Co-Founder & CEO, The Graide Network
While working as a market research analyst for Robert W. Baird, Blair Pircon ’16 was charged with researching macro trends in the education sector. As she studied K-12 education, in particular, she began seeing the depth and breadth of the problems plaguing the system, and it left her feeling troubled.
“I was really disheartened by how pervasive the issues were and how little change seemed to be happening, despite the great efforts of many,” Pircon recalls. “It was also striking to me that technology had really not yet come to play much of a role in education because of a number of different barriers.”
By the time she enrolled at Kellogg, Pircon had channeled those insights into a plan: She would start a technology company that would contribute to fixing what was broken in education.
That kernel of an idea has since blossomed into fully formed company. The Graide Network, co-founded by Pircon and former teacher Qinyuan (Chen) Liu ’16 in 2015, connects K-12 teachers with qualified teaching assistants who provide on-demand grading services. Through the online platform, teachers can upload student work, find the appropriate “Graiders” for their assignments, review and download grades, and rate their grading-service providers.
By transferring the grading workload to the Graiders, Pircon explains, teachers have more time to focus on other key tasks, whether that’s preparing classroom lessons, mentoring individual students or developing strategies to improve learning outcomes. Last year, teachers who participated in The Graide Network’s pilot program reported an 88 percent reduction in time spent grading.
Teachers aren’t the only ones who benefit from this model, however. For students, receiving more feedback on their work in a shorter period of time positively impacts their learning, development and engagement.
“Students are really excited that another adult is taking the time to read their essays in detail and given them thorough feedback,” Pircon explains. “And it helps align the student and the teacher to be on the same team to say, ‘Okay, now how should we work through this feedback that you’ve gotten?’ It creates this really cool dynamic where the students are engaging a lot more in their own learning process.”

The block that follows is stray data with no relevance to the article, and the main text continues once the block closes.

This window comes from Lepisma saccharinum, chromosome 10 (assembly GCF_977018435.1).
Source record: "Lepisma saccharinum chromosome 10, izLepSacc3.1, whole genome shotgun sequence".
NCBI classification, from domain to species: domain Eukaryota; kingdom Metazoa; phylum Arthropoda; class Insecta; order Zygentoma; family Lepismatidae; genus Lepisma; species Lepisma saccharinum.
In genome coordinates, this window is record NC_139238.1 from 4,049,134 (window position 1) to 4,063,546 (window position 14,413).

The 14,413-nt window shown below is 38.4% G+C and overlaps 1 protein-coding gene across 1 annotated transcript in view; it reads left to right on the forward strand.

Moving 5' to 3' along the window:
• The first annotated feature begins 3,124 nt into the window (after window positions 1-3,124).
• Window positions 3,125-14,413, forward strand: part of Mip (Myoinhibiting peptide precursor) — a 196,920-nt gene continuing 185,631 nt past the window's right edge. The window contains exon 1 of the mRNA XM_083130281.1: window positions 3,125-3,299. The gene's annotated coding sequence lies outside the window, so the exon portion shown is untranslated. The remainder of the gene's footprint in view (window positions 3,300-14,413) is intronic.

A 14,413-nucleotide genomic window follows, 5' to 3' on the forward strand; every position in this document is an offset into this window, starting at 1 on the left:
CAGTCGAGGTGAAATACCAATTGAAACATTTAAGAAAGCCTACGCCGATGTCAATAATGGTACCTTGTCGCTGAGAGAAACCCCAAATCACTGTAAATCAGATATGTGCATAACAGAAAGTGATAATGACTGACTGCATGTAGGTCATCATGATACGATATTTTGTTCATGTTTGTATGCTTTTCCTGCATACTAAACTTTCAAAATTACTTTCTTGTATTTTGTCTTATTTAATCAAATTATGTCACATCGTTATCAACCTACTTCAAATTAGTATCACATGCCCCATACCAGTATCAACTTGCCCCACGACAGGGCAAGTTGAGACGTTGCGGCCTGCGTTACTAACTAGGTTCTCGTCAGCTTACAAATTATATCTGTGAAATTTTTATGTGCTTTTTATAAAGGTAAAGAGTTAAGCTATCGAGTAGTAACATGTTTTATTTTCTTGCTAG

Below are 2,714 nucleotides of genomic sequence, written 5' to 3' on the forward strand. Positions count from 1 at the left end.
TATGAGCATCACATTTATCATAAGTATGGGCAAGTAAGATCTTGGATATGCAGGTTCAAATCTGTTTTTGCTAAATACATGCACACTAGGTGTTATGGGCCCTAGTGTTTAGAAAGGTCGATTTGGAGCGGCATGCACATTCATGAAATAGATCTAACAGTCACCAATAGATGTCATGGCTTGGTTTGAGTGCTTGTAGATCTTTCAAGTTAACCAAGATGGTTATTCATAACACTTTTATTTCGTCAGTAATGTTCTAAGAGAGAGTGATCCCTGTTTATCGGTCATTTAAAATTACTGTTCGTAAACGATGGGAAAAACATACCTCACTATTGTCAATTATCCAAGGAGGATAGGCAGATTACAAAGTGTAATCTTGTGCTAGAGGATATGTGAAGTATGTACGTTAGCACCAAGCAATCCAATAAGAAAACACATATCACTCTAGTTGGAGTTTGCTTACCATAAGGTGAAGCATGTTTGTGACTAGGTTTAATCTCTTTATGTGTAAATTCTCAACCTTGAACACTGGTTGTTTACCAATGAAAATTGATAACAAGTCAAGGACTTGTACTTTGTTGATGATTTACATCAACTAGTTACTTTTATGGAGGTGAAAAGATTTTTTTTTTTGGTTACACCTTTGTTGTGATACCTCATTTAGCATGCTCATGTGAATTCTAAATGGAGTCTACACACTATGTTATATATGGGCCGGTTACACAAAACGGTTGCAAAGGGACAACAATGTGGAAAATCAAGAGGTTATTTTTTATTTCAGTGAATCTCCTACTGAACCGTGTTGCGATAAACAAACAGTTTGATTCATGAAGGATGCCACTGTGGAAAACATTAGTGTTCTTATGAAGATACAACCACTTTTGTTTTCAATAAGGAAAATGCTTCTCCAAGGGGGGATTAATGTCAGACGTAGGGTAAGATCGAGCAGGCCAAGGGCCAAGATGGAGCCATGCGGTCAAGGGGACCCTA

In addition, this model also benefits the learning experience of Graiders, who are undergraduate students studying education at schools such as the University of Illinois or University of Michigan. Grading student work gives these aspiring teachers the real-world experience they need to better prepare for the classroom while also satisfying requirements for their college programs, Pircon notes.
Creating a business that integrates the interests of three disparate groups — teachers, students and teaching assistants — was a complex affair, but Kellogg “played an instrumental role in the formation,” says Pircon. She cites courses such as New Venture Development and New Venture Launch as giving her the structure to develop, test, iterate and launch her startup, and notes that the Zell Fellows Program gave her mentorship, resources and community support as she worked on getting her business off the ground. In addition, the NewDay Social Entrepreneurship Awards provided substantial resources as well.
As full-time CEO, Pircon is focused on expanding her partnerships with elementary and high schools, primarily in the Midwest region. She recently brought on a full-time partner and several other staff members, while her co-founder Liu has stepped into an academic advisory role.
Long term, this fourth-generation entrepreneur wants to expand the company globally, and she’s already received some interest from schools in Germany. Short term, she’s simply focused on keeping the company and its mission alive, even during the “dark times” when the challenges of running a startup as a lone CEO feel overwhelming.
“I am planning for success,” Pircon says. “There is no Plan B.”